New Yorkers love to bagel-brag. We’ve all heard them yammer on about how the city’s soft tap water is integral to achieving a perfect texture — chewy but not too tough, blah, blah, blah. But last I heard, they managed just fine without NYC water in the shtetl. Truth is, a good bagel really only relies on the process — the shaping, the proofing, the boiling, and baking fresh batches daily.
A first-class bagel can be made anywhere, you might just have to look a little harder for one outside New York. To help you out, here’s our guide to America’s best bagels hiding out in unexpected places.
Fargo, North Dakota
BernBaum’s took a risk by challenging Midwestern palettes with their Nordic-Jewish fusion concept, but it’s paid off. So much so, they’re moving out of their quirky, ’50s-inspired cafe to a bigger space. Go for the fresh-baked bagels, stay for the bagel chips. They also boast many vegan-friendly options.
Asheville, North Carolina
Button & Co. may be a newbie on the bagel scene — they only opened in 2018 — but they’ve bagged themselves a loyal following, with lines often out the front door. These are new wave bagels, with a focus on sustainable, local ingredients with a unique Appalachian twist. Highlights include the fig & sorghum bagel, and wild sumac-rubbed black cod sable.
Atlanta voted BB’s New York-style bagels the best in the city — no others, they say, come close. As you’d expect, BB’s bagels are hand-rolled and kettle-boiled, and come in all the traditional flavors, with some fun additions like cheddar and French toast. If you’re of the belief that bigger is better, BB’s ginormous bagels are for you, and a serious bang for your buck.
Odelay’s Bagels are widely considered to be as good as any you’ll find in New York. This small family business isn’t afraid to throw in some of their own creations alongside the classics — like garlic-sriracha cream cheese and their unique black pepper and parmesan bagel.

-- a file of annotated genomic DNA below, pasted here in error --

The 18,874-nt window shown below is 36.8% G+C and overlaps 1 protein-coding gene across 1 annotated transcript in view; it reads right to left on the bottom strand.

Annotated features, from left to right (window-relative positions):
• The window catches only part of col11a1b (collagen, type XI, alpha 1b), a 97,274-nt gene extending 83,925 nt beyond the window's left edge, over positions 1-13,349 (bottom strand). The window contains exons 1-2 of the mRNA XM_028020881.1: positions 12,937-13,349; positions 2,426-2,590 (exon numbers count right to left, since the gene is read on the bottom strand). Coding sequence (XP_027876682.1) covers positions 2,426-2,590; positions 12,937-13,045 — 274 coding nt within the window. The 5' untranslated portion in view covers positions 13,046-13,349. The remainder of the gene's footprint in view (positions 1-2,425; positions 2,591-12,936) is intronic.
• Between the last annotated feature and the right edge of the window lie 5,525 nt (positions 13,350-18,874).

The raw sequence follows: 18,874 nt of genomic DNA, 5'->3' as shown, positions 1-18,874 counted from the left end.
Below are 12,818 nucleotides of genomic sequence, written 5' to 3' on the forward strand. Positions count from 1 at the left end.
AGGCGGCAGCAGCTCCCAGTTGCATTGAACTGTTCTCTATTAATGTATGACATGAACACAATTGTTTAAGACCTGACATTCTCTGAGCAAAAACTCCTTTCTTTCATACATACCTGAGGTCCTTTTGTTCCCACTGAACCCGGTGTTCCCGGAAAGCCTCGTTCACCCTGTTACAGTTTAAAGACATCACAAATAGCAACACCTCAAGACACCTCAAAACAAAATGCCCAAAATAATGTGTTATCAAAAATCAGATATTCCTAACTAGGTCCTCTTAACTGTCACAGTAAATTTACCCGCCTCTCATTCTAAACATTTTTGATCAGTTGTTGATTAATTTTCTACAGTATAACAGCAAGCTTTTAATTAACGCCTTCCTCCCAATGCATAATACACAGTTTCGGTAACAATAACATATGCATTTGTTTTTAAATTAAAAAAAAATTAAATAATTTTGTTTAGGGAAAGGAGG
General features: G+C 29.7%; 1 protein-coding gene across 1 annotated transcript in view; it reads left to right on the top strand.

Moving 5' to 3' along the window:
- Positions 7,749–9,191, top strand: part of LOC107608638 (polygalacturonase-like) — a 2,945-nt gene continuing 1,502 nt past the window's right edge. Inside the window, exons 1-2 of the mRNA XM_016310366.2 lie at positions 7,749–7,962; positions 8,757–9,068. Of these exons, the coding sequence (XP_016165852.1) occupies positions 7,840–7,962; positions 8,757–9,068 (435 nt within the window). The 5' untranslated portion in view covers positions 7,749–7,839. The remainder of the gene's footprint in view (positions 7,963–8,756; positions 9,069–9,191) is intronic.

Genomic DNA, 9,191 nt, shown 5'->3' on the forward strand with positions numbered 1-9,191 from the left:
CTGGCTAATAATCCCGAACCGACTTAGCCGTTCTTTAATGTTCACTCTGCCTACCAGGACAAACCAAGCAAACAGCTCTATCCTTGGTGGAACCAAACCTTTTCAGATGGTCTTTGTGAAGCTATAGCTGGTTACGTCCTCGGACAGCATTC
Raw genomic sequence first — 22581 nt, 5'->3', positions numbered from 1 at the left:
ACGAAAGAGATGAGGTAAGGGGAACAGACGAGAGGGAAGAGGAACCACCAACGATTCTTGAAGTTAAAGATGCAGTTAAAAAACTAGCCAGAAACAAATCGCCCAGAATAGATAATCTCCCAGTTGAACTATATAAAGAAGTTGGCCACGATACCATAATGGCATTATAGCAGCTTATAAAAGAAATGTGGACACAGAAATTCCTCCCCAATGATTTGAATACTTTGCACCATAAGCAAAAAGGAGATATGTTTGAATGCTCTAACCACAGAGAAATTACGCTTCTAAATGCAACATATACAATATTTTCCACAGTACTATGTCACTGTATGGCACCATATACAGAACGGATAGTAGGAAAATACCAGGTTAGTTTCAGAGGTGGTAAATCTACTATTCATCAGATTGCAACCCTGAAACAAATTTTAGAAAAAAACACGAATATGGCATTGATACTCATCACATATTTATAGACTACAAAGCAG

If you like your bagels with a side of cool, head to this minimalist spot, expertly run by native New Yorkers. Proper Bagel describes their menu as “old school flavors with a new school edge,” offering unconventional cream cheese options that we’re not at all mad at — like lavender-honey and peanut butter cup.
The New Jersey expats behind Wholy Bagel aren’t messing around. Their New York-style bagels are the real deal — proved overnight, kettle boiled, not too tough, and baked every morning at the crack of dawn. They’re not opposed to a little local flare, however — like the “Texas Loaded” cream cheese, packed with bacon, scallions, and cheddar.
Bagel traditionalists may be outraged by Scratch’s unorthodox take on the bagel, made with a sourdough starter that’s adorably named “Lulu.” But locals have embraced this twist and can’t get enough of these carefully crafted bagels. Chances of catching a freshly-baked batch are high, and flavors are classic with a local spin — like the Maine sea salt bagel, perfect in its simplicity.